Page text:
Sightseeing. We have been out and about around the island, not just sitting beside the sea sipping on cocktails. (Sadly, very little of this activity so far.) We came here for hiking (mostly) and hiking we have done.
Hike 1: Pico do Arieiro to Pico Ruivo. Our guidebook to walking on Madeira offers three classes of walks: blue – easy enough; red – tough but OK for experienced hikers; and black – do not attempt this alone unless you know what you’re doing. Our first walk of the holiday was a black walk – but we did not attempt it alone, we went with a group.
I knew it would be a tough walk but I thought that all the hiking we have done in England would have prepared me for this. (Our guide for the day laughed at me when I told him this.) To put things in perspective – my proposed hike on Ben Nevis will go from 0 to 1300 metres (4250 ft) and back down again. This walk started at 1800 metres (5900 ft), went along, then down and then up (steeply up, we were basically climbing ladders nailed into the side of the mountain) and then along before a final up to to the top of Pico Ruivo. I did not make it to the top of Pico Ruivo. I made it to the mountain refuge hut but had nothing left in me to do the last 15 minute scramble to the top so I just sat on a ledge and let my body rest after its torment.
Yes, I was the slowest in the group, slower even than the man who spent most of the day walking with his phone on a selfie stick held out in front of him, so he could capture lots of pictures of himself looking good. (I need to add here, he was on his honeymoon and his wife was struggling almost as much as me, but not as much as me.) As the fog came down when we were about 2/3 of the way through the hike, the guide stayed back with me and let the (stronger and fitter) rest of the group go on ahead instead of looking at me with pity and disdain.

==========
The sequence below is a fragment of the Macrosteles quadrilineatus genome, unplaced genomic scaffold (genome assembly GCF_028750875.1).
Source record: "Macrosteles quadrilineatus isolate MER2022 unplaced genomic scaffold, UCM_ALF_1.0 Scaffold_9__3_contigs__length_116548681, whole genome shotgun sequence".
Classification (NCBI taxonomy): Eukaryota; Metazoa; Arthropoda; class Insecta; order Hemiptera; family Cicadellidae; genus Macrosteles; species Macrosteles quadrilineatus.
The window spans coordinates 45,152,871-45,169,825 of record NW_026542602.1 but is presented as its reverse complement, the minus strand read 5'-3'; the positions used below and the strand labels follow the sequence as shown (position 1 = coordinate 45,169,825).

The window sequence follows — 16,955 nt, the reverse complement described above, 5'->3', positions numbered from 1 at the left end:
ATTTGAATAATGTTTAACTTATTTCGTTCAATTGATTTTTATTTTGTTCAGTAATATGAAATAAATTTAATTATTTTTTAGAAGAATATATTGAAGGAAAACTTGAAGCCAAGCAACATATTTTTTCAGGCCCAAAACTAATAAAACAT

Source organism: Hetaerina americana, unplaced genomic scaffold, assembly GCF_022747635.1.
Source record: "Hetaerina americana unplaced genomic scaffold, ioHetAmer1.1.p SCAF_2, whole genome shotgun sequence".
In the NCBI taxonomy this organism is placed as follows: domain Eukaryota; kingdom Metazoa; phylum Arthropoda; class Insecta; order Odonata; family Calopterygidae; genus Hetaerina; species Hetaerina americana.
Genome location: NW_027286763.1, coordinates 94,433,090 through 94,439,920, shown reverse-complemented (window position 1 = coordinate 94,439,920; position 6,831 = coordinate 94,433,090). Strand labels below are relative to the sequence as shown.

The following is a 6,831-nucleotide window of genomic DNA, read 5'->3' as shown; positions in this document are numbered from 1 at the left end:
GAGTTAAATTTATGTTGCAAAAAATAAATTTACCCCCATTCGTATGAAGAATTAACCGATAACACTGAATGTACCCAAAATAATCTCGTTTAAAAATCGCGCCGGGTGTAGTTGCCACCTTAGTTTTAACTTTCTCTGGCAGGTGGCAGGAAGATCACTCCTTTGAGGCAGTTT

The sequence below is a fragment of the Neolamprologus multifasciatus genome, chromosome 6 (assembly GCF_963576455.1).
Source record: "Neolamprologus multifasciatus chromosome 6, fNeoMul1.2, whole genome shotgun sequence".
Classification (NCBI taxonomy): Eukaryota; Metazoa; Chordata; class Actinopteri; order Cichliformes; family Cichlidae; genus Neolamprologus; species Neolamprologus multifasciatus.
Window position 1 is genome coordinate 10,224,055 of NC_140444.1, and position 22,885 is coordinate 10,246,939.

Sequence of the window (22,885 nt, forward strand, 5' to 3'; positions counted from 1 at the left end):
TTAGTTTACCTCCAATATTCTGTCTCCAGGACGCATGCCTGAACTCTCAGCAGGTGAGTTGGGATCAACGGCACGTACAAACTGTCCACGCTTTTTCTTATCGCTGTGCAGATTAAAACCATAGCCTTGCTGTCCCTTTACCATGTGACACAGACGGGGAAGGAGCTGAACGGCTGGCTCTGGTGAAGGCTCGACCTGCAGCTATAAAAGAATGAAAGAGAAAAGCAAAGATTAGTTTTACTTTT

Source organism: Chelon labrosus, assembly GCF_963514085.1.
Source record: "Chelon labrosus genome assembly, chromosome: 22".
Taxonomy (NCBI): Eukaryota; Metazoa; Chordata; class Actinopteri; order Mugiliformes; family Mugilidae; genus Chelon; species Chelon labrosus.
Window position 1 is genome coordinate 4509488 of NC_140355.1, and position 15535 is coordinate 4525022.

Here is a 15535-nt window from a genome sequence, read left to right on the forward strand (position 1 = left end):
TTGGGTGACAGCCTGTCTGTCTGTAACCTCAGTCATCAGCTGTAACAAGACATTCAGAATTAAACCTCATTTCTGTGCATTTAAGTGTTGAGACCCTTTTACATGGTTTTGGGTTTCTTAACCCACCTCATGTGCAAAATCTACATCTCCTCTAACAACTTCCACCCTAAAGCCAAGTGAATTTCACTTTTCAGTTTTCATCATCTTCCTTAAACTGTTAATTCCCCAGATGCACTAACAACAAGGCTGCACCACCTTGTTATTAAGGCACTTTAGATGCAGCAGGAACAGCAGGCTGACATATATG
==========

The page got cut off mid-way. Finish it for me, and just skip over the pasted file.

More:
I don’t even know where my exhaustion came from – was it my legs, my lungs my heart? I was pulling on everything I had but there was just nothing left to pull from. The guide asked if I’d had Covid, perhaps thinking I had a lung condition. I did admit to having a lung infection two years ago I had never quite recovered from (I did have whooping cough, you may remember) although I have been working on my cardio fitness since then. But I completed the walk, exhausted as I was by it. And I knew that it was the hardest walk we would have to do on this trip. Everything would be easier from here on in, right?